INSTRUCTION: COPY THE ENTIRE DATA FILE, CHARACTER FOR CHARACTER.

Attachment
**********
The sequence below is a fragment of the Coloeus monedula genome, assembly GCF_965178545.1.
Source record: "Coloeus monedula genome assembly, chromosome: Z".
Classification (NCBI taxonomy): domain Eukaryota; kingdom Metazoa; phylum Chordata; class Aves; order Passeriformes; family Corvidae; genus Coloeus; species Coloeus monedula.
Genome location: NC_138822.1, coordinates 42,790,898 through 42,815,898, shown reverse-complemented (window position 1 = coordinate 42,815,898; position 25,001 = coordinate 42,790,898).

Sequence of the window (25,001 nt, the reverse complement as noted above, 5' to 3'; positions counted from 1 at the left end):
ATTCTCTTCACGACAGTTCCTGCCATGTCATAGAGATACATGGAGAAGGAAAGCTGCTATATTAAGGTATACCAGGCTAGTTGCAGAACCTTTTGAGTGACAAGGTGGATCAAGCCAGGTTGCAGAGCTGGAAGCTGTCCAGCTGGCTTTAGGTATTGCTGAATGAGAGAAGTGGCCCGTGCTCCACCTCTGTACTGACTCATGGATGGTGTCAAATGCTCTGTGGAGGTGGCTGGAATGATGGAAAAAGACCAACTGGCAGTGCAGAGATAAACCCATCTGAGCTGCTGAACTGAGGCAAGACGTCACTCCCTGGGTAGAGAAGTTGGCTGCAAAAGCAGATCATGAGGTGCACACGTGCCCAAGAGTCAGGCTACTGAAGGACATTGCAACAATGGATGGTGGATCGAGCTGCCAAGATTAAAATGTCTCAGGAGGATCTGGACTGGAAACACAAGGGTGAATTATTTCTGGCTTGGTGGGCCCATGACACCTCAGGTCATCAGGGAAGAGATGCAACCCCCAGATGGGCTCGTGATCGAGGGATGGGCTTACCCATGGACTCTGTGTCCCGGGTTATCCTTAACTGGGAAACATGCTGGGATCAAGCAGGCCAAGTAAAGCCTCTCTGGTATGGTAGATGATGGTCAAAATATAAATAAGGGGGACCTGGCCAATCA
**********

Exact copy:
The sequence below is a fragment of the Coloeus monedula genome, assembly GCF_965178545.1.
Source record: "Coloeus monedula genome assembly, chromosome: Z".
Classification (NCBI taxonomy): domain Eukaryota; kingdom Metazoa; phylum Chordata; class Aves; order Passeriformes; family Corvidae; genus Coloeus; species Coloeus monedula.
Genome location: NC_138822.1, coordinates 42,790,898 through 42,815,898, shown reverse-complemented (window position 1 = coordinate 42,815,898; position 25,001 = coordinate 42,790,898).

Sequence of the window (25,001 nt, the reverse complement as noted above, 5' to 3'; positions counted from 1 at the left end):
ATTCTCTTCACGACAGTTCCTGCCATGTCATAGAGATACATGGAGAAGGAAAGCTGCTATATTAAGGTATACCAGGCTAGTTGCAGAACCTTTTGAGTGACAAGGTGGATCAAGCCAGGTTGCAGAGCTGGAAGCTGTCCAGCTGGCTTTAGGTATTGCTGAATGAGAGAAGTGGCCCGTGCTCCACCTCTGTACTGACTCATGGATGGTGTCAAATGCTCTGTGGAGGTGGCTGGAATGATGGAAAAAGACCAACTGGCAGTGCAGAGATAAACCCATCTGAGCTGCTGAACTGAGGCAAGACGTCACTCCCTGGGTAGAGAAGTTGGCTGCAAAAGCAGATCATGAGGTGCACACGTGCCCAAGAGTCAGGCTACTGAAGGACATTGCAACAATGGATGGTGGATCGAGCTGCCAAGATTAAAATGTCTCAGGAGGATCTGGACTGGAAACACAAGGGTGAATTATTTCTGGCTTGGTGGGCCCATGACACCTCAGGTCATCAGGGAAGAGATGCAACCCCCAGATGGGCTCGTGATCGAGGGATGGGCTTACCCATGGACTCTGTGTCCCGGGTTATCCTTAACTGGGAAACATGCTGGGATCAAGCAGGCCAAGTAAAGCCTCTCTGGTATGGTAGATGATGGTCAAAATATAAATAAGGGGGACCTGGCCAATCA